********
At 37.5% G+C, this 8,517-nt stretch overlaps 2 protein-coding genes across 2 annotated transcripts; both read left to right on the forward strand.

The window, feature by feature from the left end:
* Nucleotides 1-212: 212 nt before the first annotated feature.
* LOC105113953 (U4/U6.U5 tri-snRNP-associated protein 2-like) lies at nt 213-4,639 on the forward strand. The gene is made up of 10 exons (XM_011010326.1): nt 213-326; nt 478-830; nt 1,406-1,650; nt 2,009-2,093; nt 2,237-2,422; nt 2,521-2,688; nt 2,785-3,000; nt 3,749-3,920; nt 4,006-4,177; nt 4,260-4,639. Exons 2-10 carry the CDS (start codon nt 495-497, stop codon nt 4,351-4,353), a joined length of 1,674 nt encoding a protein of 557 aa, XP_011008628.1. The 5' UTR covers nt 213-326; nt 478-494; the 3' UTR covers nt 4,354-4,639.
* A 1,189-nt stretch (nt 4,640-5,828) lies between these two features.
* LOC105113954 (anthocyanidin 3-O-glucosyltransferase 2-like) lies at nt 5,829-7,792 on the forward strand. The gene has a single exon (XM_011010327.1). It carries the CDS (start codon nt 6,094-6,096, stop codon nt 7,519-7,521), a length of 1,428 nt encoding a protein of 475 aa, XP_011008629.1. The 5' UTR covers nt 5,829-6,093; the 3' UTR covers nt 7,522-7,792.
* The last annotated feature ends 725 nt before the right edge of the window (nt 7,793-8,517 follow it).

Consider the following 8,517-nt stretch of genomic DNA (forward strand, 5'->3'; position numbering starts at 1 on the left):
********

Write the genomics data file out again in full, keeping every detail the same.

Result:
At 37.5% G+C, this 8,517-nt stretch overlaps 2 protein-coding genes across 2 annotated transcripts; both read left to right on the forward strand.

The window, feature by feature from the left end:
* Nucleotides 1-212: 212 nt before the first annotated feature.
* LOC105113953 (U4/U6.U5 tri-snRNP-associated protein 2-like) lies at nt 213-4,639 on the forward strand. The gene is made up of 10 exons (XM_011010326.1): nt 213-326; nt 478-830; nt 1,406-1,650; nt 2,009-2,093; nt 2,237-2,422; nt 2,521-2,688; nt 2,785-3,000; nt 3,749-3,920; nt 4,006-4,177; nt 4,260-4,639. Exons 2-10 carry the CDS (start codon nt 495-497, stop codon nt 4,351-4,353), a joined length of 1,674 nt encoding a protein of 557 aa, XP_011008628.1. The 5' UTR covers nt 213-326; nt 478-494; the 3' UTR covers nt 4,354-4,639.
* A 1,189-nt stretch (nt 4,640-5,828) lies between these two features.
* LOC105113954 (anthocyanidin 3-O-glucosyltransferase 2-like) lies at nt 5,829-7,792 on the forward strand. The gene has a single exon (XM_011010327.1). It carries the CDS (start codon nt 6,094-6,096, stop codon nt 7,519-7,521), a length of 1,428 nt encoding a protein of 475 aa, XP_011008629.1. The 5' UTR covers nt 5,829-6,093; the 3' UTR covers nt 7,522-7,792.
* The last annotated feature ends 725 nt before the right edge of the window (nt 7,793-8,517 follow it).

Consider the following 8,517-nt stretch of genomic DNA (forward strand, 5'->3'; position numbering starts at 1 on the left):